Pegagogy: In Jaffa, Israel, designer Yaacov Kaufman has curated a show featuring some 300 examples of clothespins, tracing the humble history of this ubiquitous tool. On display are clothespegs that illustrate design variations (including those that attempt “to ‘uplift’ the product and it’s design”), functional innovations, artful interpretations, and cultural differences (“such as the Chinese bamboo peg, bearing the family name on it, to distinguish it in a communal space, or the huge Japanese carpet peg”).
Hearing colors: Opening Thursday, the Tate Modern’s exhibition Kandinsky: The Path to Abstraction 1908–1922 tracks the early part of Kandinsky’s career, from early landscapes of the Bavarian countryside to his co-founding of Der Blaue Reiter (The Blue Rider) group, a period during which he “began to conceive of painting as an alternative pathway to spiritual reality.” The Telegraph reports that Kandinsky likely had synesthesia, a blurring of two or more senses, something he reportedly discovered during a Wagnerian opera in Moscow: “I saw all my colours in spirit, before my eyes. Wild, almost crazy lines were sketched in front of me.”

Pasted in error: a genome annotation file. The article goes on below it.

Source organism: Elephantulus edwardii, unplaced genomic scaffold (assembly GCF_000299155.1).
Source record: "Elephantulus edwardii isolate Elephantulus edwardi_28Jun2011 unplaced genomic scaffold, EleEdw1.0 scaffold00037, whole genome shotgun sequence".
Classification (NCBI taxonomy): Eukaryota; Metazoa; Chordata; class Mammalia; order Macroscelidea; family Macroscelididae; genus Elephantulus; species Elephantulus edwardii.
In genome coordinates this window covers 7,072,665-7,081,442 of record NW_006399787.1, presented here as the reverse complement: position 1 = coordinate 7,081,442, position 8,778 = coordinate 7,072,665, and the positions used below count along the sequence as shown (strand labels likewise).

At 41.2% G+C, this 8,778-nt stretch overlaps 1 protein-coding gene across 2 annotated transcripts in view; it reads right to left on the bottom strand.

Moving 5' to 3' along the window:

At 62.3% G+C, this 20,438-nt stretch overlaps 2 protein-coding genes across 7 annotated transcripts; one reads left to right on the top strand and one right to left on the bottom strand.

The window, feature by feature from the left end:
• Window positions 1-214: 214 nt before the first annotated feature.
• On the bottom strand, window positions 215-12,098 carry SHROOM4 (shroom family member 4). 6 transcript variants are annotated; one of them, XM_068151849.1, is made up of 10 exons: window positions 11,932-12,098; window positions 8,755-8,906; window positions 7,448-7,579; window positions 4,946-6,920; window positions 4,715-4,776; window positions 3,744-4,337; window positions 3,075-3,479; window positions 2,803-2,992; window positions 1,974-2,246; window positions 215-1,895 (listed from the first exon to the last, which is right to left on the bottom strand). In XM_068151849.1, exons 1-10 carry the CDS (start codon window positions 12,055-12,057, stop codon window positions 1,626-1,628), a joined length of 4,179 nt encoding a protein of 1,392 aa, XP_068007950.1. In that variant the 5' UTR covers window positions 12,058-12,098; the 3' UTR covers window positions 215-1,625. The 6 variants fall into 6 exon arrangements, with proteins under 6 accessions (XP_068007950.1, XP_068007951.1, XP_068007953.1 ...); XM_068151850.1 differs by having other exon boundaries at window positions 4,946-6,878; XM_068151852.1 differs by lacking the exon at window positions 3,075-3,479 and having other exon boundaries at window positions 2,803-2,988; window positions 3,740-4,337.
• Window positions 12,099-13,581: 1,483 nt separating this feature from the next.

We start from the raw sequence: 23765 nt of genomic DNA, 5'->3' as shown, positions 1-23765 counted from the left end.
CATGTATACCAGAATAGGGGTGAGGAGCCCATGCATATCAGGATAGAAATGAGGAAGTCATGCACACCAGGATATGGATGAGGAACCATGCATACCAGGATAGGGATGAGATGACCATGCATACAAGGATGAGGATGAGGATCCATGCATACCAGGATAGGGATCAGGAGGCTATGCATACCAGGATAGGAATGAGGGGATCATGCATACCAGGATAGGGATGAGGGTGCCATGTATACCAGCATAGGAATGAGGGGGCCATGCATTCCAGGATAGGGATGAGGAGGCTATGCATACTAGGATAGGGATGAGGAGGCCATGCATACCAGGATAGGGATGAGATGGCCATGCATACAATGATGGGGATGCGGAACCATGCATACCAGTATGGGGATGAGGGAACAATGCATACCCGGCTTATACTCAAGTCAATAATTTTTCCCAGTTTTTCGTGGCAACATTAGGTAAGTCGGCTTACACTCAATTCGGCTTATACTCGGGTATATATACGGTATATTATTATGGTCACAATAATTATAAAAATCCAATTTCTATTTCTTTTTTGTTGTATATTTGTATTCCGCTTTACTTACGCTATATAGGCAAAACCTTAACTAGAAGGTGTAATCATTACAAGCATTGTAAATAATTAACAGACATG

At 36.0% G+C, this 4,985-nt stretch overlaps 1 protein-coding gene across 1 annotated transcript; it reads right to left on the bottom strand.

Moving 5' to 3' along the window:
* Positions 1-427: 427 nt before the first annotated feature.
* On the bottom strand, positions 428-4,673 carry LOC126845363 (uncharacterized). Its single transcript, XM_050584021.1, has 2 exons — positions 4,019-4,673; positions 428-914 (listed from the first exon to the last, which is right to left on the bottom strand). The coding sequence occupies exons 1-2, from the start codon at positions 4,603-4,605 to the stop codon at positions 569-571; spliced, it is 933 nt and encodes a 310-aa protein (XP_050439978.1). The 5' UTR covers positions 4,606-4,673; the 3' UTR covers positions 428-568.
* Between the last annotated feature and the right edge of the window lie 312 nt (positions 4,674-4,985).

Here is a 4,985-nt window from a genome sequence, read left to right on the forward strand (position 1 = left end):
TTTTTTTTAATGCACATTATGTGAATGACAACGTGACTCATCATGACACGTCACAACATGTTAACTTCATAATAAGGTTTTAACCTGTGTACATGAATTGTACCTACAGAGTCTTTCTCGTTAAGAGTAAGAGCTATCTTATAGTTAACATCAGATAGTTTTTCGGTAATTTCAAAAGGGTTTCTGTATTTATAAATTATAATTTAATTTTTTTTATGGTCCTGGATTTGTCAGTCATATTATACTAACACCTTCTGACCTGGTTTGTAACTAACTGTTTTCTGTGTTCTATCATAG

Architects’ Choice: Switzerland’s Jacques Herzog and Pierre de Meuron are the first architects to curate MoMA’s “Artists’ Choice” series, in which they can select and arrange works from the museum’s holdings. The objects they chose, from Eva Zeisel ceramcs to Tupperware, are hidden in walls and only viewable through slots, and their film suggestions (including Fargo) are projected on the ceiling. New York’s Alexandra Lange interviews the pair on their curious choices.
Gehry’s “Trojan Horse”: From its “outlandish disproportion to the neighborhoods around it” to the “abhorrent track record” of its financier, Bruce Ratner, the 16-tower Atlantic Yards development planned for Brooklyn is all wrong for his hometown, writes novelist and Brooklynite Jonathan Lethem in an open letter to its designer, Frank Gehry. Describing the “commercially ambitious, but aesthetically–and socially–disastrous” development (the biggest project by a single developer in New York City history), Lethem urges the famed architect to just “walk away” from the deal.